Roof sagging- Repair

Discussion in 'Roofing and Siding' started by heasleym, Apr 16, 2006.

  1. Apr 16, 2006 #1

    heasleym

    heasleym

    heasleym

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    I have a 1960.s home. and there is one part of the roof that lookes like it is sagging, (shingled) is there something to look for for support under roof, rafter/truss repair or ??
    Self repair things to look for, in attic, support issues, repair.

    Could use some good replies on this issue

    Thanks
     
  2. Apr 16, 2006 #2

    CraigFL

    CraigFL

    CraigFL

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    I once had a home with a sag in the roof. It was where several different rooflines came together so it probably could have been built better. What I did was to jack up that section of the roof until it was slightly above level, then brace it/spread the load with 2x4s and 2x6s. Then, I released it to settle slowly. This can take a long time because you just can't jack it all at once. It took me all summer to jack it several inches. In the heat of summer, the asphalt shingles are more flexible but still need time to equalize. I was lucky because my sag was over my garage so I only had to cut thru one ceiling and the support was on concrete. If it had been inside my house, I would have supported under the floor joist to the basement floor too.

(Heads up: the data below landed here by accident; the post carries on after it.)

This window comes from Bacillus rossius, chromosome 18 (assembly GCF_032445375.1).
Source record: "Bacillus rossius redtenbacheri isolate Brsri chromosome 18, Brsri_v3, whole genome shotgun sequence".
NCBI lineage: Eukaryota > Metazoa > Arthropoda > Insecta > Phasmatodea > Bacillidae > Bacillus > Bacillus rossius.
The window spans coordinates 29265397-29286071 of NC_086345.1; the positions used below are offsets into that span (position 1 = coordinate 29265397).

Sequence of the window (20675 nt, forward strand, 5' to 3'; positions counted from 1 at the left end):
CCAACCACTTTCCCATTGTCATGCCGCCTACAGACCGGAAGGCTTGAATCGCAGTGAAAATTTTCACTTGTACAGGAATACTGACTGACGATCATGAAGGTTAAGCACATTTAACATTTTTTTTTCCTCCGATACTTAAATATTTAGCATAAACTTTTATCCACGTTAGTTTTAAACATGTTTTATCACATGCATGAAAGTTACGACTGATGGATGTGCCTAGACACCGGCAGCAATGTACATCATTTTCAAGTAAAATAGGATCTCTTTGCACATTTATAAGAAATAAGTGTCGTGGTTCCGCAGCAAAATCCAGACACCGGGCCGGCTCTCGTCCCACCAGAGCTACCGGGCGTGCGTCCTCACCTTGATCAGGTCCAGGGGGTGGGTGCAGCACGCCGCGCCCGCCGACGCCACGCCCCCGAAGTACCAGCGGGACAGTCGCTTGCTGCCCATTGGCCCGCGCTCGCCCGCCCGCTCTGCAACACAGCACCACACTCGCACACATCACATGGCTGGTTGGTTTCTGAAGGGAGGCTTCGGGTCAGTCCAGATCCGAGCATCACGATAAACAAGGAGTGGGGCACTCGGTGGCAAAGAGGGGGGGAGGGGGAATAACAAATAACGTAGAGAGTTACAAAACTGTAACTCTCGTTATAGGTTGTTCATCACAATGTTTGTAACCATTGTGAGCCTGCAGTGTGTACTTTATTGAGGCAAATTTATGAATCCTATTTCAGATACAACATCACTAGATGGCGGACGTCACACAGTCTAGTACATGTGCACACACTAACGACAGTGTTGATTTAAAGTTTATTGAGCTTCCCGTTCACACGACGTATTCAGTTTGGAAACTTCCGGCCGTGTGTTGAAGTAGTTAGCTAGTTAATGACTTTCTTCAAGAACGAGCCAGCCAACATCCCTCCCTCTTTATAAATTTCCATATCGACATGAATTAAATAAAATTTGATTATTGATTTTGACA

3. Apr 16, 2006 #3

    Square Eye

    Square Eye

    Square Eye

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    Triangles. Trusses are divided into triangular shapes. The webs should all be the same when you sight down the centers.

    Framing members from the ridge down to the ceiling joists.

    Tight joints and gussets. Gussets were often plywood in the 60s.

    Maybe a knee wall down both sides of the attic. Make sure that it hasn't shifted or moved in any way.

    Look for cracks and splices, blackened wood and soft wood.

    If you go to the attic and the ceiling joists sag and follow the same contour as the roof, you may have foundation problems or other support issues.

    It could be where the house has been repaired or added onto.

    It could be anything, look around, spend some time and take a straight edge or a string with you. It needs to be 4ft to 8ft long. A string is easier to move around, but you will want someone else to help with a string. Check parallel to the rafters and across the rafters. Check the ceiling joists. It may not be anything serious at all.

    Tom in KY, hoping you have good luck.
     

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